The Scottish Government has announced a new Land Reform Review Group, which will oversee a wide ranging review of land reform in Scotland. The Government promises a ‘radical rethink’. The Group will pay particular attention to looking at ways in which the growth of successful community land buy-outs in rural Scotland can be replicated in urban communities. By the end of next year, it is anticipated that the group will have finalised a report recommending legislative changes.
The Group will be chaired by Dr Alison Elliott, Convener of SCVO, and will include the author and long standing critic of current land policy Professor James Hunter of the University of the Highlands and Islands and also Dr Sarah Skerratt of the Scottish Agricultural College. Future additions will include advisers with expertise in land ownership, economics, legal issues, community-led organisations, forestry and land access. Land reform campaigner Andy Wightman argues that the proof of the pudding will be when the group’s full membership and remit is made known.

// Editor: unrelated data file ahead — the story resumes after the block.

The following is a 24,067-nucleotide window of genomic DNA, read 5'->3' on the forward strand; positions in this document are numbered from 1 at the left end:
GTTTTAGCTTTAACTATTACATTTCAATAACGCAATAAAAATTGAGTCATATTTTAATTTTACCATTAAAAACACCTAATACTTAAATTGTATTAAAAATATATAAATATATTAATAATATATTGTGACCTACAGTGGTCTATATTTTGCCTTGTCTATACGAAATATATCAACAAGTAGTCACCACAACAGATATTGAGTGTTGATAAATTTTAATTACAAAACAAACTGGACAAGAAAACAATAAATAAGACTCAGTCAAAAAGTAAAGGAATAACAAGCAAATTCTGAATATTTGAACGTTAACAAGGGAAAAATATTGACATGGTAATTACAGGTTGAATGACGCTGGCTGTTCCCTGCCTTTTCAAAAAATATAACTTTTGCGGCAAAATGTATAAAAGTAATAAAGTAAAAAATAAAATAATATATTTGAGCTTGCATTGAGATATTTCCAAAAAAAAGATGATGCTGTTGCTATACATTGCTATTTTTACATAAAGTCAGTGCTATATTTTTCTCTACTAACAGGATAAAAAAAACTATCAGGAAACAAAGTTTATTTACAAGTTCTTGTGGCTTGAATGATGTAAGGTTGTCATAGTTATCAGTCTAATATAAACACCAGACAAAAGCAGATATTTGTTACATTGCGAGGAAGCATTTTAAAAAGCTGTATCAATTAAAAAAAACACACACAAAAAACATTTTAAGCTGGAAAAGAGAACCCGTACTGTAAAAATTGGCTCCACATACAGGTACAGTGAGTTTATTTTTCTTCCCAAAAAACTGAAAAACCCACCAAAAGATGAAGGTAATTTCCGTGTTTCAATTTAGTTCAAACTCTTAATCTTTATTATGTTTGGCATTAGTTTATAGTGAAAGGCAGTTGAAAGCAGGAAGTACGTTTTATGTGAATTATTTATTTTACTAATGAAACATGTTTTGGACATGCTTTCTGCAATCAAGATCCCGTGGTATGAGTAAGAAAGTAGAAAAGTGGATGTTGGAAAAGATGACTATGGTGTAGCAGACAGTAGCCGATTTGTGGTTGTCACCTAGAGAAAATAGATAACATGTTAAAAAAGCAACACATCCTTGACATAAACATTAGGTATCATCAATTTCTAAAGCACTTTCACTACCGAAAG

The Scottish Government has also produced a research paper ‘Overview of Evidence on Land Reform in Scotland’ summarising the implementation of the Land Reform (Scotland) Act 2003.
Meanwhile, the new £6 million Scottish Land Fund has opened for applications. The Fund, delivered by Big Lottery Fund Scotland and Highlands and Islands Enterprise, will work with existing representative community bodies such as voluntary organisations, social enterprises or community councils to develop initial ideas about community ownership and consider the feasibility of taking a project forward. Applications can be made here at any time until 30 November 2014. Eligible organisations must:
- Be community-led and community-controlled
- Have a social purpose.
- Have an open membership defined by a geographical area.
- Not be profit-distributing.